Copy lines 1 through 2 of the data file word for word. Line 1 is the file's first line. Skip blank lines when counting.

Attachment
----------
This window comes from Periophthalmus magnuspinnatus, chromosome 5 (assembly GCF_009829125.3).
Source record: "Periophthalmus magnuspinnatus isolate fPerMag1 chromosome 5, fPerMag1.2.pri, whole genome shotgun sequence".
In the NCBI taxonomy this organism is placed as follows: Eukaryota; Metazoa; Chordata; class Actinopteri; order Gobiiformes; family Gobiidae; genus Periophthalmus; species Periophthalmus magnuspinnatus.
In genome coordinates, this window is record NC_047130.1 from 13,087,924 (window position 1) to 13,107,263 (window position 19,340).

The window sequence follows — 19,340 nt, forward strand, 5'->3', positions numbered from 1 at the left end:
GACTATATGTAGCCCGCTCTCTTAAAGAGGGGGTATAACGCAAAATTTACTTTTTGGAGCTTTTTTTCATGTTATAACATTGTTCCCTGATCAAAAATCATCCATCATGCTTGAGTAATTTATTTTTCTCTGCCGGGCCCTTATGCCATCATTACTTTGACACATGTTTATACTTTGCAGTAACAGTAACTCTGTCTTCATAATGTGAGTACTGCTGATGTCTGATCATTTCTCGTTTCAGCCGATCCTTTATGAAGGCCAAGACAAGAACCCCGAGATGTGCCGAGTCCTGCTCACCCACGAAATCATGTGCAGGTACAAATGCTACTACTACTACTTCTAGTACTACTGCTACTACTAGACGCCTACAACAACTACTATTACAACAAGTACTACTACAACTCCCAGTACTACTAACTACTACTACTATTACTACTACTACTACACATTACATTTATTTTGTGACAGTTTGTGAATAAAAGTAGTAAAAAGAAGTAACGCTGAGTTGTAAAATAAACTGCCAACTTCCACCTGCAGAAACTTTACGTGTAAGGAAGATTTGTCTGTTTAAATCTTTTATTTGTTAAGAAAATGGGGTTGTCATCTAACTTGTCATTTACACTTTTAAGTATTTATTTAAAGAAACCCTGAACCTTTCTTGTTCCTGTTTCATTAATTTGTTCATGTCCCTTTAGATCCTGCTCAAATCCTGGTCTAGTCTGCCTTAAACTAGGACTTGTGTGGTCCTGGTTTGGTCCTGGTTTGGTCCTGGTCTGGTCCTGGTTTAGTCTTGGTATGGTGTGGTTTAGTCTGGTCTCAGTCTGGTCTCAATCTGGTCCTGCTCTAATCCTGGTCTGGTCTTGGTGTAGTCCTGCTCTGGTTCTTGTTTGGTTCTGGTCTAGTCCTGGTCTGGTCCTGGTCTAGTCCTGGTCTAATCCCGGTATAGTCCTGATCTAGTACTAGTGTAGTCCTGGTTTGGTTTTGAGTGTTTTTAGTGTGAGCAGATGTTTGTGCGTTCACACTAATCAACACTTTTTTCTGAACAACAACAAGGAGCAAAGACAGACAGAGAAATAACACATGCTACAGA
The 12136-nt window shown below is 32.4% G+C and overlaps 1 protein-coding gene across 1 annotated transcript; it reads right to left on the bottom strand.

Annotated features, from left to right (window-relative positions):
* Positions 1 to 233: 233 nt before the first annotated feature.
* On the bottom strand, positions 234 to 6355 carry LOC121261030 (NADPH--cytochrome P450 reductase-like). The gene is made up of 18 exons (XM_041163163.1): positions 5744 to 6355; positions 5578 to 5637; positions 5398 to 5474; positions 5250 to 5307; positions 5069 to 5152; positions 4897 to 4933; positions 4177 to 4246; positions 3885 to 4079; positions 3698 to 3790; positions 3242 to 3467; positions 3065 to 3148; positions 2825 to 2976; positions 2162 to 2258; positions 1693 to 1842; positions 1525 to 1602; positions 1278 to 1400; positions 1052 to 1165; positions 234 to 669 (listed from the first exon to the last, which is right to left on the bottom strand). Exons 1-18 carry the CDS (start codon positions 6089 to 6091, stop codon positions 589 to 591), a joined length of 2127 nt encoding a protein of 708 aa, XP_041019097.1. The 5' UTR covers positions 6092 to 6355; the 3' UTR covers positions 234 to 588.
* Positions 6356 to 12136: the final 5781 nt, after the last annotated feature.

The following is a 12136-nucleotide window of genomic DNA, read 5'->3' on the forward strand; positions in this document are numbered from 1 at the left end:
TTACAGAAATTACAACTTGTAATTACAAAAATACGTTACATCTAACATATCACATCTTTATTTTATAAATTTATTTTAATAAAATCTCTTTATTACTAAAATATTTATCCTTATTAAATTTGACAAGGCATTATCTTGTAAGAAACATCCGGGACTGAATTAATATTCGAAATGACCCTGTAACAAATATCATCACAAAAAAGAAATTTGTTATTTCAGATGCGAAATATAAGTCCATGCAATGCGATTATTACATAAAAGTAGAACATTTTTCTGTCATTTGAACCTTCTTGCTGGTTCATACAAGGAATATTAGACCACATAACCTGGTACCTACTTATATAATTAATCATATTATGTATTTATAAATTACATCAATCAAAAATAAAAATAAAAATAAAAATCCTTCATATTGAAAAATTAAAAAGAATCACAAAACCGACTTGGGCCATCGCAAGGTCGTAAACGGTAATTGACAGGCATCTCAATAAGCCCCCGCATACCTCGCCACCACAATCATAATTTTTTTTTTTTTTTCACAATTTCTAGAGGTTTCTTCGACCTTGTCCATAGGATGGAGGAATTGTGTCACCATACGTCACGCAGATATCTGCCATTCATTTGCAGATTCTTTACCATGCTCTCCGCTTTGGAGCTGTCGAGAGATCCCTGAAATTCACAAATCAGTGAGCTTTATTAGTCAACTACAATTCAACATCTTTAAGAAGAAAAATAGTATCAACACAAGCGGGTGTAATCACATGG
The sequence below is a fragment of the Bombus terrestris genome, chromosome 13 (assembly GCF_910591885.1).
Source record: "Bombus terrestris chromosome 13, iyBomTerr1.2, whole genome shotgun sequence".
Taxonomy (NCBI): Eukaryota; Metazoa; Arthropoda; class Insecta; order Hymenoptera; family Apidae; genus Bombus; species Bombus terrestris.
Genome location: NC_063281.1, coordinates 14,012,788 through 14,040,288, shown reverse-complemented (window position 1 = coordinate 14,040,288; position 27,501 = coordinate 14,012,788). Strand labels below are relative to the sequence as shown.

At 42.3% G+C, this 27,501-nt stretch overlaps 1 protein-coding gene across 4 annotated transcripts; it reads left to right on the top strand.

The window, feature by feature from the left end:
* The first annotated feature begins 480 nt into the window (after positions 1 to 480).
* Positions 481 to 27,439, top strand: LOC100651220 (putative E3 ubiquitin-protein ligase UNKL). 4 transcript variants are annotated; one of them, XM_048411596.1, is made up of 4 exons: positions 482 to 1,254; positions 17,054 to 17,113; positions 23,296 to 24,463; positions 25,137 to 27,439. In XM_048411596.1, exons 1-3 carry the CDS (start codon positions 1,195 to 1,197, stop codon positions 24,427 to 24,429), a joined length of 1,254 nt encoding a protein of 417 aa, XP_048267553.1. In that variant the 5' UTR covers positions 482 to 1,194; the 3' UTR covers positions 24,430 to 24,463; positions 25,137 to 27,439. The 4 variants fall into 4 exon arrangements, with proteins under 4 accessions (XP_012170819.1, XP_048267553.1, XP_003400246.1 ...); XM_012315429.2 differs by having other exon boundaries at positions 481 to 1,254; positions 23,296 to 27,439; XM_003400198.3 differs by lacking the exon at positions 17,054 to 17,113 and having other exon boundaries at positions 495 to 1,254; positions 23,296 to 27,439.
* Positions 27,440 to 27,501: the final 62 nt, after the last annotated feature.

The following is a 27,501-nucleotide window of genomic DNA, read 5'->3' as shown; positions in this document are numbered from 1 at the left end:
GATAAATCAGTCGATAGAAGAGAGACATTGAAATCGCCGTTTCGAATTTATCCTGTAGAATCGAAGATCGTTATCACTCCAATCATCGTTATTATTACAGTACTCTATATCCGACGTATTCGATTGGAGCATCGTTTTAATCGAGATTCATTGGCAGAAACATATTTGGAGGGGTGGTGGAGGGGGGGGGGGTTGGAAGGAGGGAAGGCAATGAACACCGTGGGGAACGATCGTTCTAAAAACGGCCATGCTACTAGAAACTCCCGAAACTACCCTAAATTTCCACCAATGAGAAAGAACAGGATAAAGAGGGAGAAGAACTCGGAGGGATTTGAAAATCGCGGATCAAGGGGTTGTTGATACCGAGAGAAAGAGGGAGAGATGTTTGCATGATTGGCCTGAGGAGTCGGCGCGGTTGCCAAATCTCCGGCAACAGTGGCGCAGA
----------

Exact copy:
This window comes from Periophthalmus magnuspinnatus, chromosome 5 (assembly GCF_009829125.3).
Source record: "Periophthalmus magnuspinnatus isolate fPerMag1 chromosome 5, fPerMag1.2.pri, whole genome shotgun sequence".